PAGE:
Monday, July 16, 2012

Royal treatment

If you should want a perfect trip to California's Kings Canyon and Sequoia National Park, you could do a lot worse than what we just did (as much through happy accident as through research or planning).
 
Stay in a cabin at Grant Grove in Kings Canyon National Park. Drive in on a Wednesday, arriving in time to attend the Junior Ranger talk about the amazing life cycle of the giant sequoia from oatmeal-sized seed (one of 2000 in one of the 10,000 egg-sized cones sequioas produce each
 
year after a century of childhood) to skinny conical "spire" to scraggly "broccoli-top" and finally, after several centuries, to "monarch." Enjoy a delicious pizza at the lodge as mule deer munch in a meadow nearby.
 
That night marvel at the stars, and discover, as your camera flashes as you try to get a snap of the Milky Way, that the air is full of tiny bits of tree pollen wafting by like gold dust, and feel for a moment that you've seen the jewel-sparkling nature of true reality, Tathagatgarbha...
 


Perfect Day I
Grant Grove 

On Thursday, walk down to the General Grant tree, largest-girthed tree in the world, surrounded by dozens of others (like top of this post), most named after US states, occasional leopard lilies or lupines at their feet.
  
As you sit staring up at its gnarly top a French tourist might come up and ask, "excuse me, do you know where is the big tree?" and you might giggle about this for the rest of the day. Was she joking? You decide it doesn't matter. These trees are absurdly big! Then drive up the windy one-lane road to Panoramic Point for a view of the high Sierra, and the silver sliver of Hume Lake below. Then drive down to the area by the park entrance where loggers felled many sequioas a century ago, and clambering up as many of the massive stumps as you can. If the spirit 
moves you, dance or act. (We chose a suitably intimate stage for a Shakespearean moment.) After dinner a ranger talk takes you to back to the Milky Way and its kindred galaxies, and the joys of astronomy. Later that night, the Milky Way glows almost audibly with invitation.


Perfect Day II
Sequoia National Park

On Friday, drive down to Sequoia National Park to walk around and (on a huge fallen tree) across the impossibly verdant Crescent Meadow.

Then climb the 300+ steps to the top of the granite megalith Moro Rock for a spectacular view of Sierras and foothills. After an ice cream bar at Lodgepole Market, walk down to the General Sherman, largest tree in the world and (calculated by volume!) at least as old as the common era, set like a treasure in an elaborate frame of trails and railings.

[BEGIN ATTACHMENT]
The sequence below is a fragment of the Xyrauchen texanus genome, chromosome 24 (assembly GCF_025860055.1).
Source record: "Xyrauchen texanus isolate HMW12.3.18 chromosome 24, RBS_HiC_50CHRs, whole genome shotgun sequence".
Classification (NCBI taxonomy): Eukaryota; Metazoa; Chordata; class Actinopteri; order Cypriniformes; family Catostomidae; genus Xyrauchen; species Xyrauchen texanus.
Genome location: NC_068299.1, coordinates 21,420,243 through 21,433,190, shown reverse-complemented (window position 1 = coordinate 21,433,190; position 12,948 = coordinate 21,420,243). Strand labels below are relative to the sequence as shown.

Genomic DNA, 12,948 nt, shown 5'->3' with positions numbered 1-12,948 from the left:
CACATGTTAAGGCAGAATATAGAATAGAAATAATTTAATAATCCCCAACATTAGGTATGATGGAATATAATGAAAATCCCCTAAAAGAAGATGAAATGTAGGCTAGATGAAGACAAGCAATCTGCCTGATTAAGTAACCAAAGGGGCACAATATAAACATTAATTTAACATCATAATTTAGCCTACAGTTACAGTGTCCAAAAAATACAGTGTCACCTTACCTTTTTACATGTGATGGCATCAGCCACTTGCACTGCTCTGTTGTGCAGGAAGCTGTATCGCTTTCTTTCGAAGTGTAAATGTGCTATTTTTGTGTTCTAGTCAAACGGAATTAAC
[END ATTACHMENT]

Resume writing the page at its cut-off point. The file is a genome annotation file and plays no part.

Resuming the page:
On the way follow the sightlines of a gaggle of tourists with big cameras and espy one of the park's famous black bears on the hillside above you!
Back to the pizzeria for lunch, again noticing mule deer in the adjoining meadow, and tally up all the kinds of animals you've seen so far: 24!


Perfect Day III
Kings Canyon National Park

On Saturday, wend your way to Kings Canyon proper, driving the National Forest Scenic Byway through breath-taking (and hair-raising)  geological wonders, and equally multicolored foliage as manzanita glow and oaks glower greens, some other tree flashes red and orange, and above mountain mahogany's twisty filaments shine a fluffy white. 
Zumwalt Meadow in the Cedar Grove area of the park is like Yosemite, incense cedars, ponderosa pines, cottonwoods and cattails taking the place of redwoods, as the bright clear Kings river flows quietly by. 
Seek out these tiny fruits. They taste like raspberries! Have lunch alongside the watery roar and the happy cries of visitors diving at Roaring River, the falls roaring lustily despite a near snowless winter.
 
Then finally unwind at Hume Lake (which you saw from Panoramic Point), swimming, renting canoes and then enjoying "Humeburgers," corndogs and Sierra Mist at the Christian camp center there - a perfect (and perfectly post-secular: Hume Christian camps?!) end to a hot day.
A final ranger talk at Grant Grove will remind you that most of Sequoia-Kings Canyon is not redwoods but alpine and subalpine wilderness by telling about a Norman Wynne other intrepid rock climbers of the 1930s and 1940s, with stunning images by Ansel Adams. You might remember the call of the American West, and vow to return soon with a backpack, and go into the high country for a proper trek, to see the sunrise over an alpine lake, and the stars from a summit... The sky might put on a specially bright show for you, to spur you on...


And home

After three perfect and beautifully contrasting days, each with three beautiful and perfectly contrasting expeditions, head home. It's a largely truck-free Sunday, and some of the orchards on the way down Route 63 to Visalia might have some freshly picked fruit available to sweeten the journey. Without heatwave and weekday smog, you can see the mountains north of Los Angeles float toward you, like lightest brushstrokes of watercolor on the pale blue sky, and then roll around you in yellows, browns and greens. And before you know it, the blue band of the Pacific is accompanying you on your right, waiting for you to take your post-journey dip, buzzing with the wonders of California.

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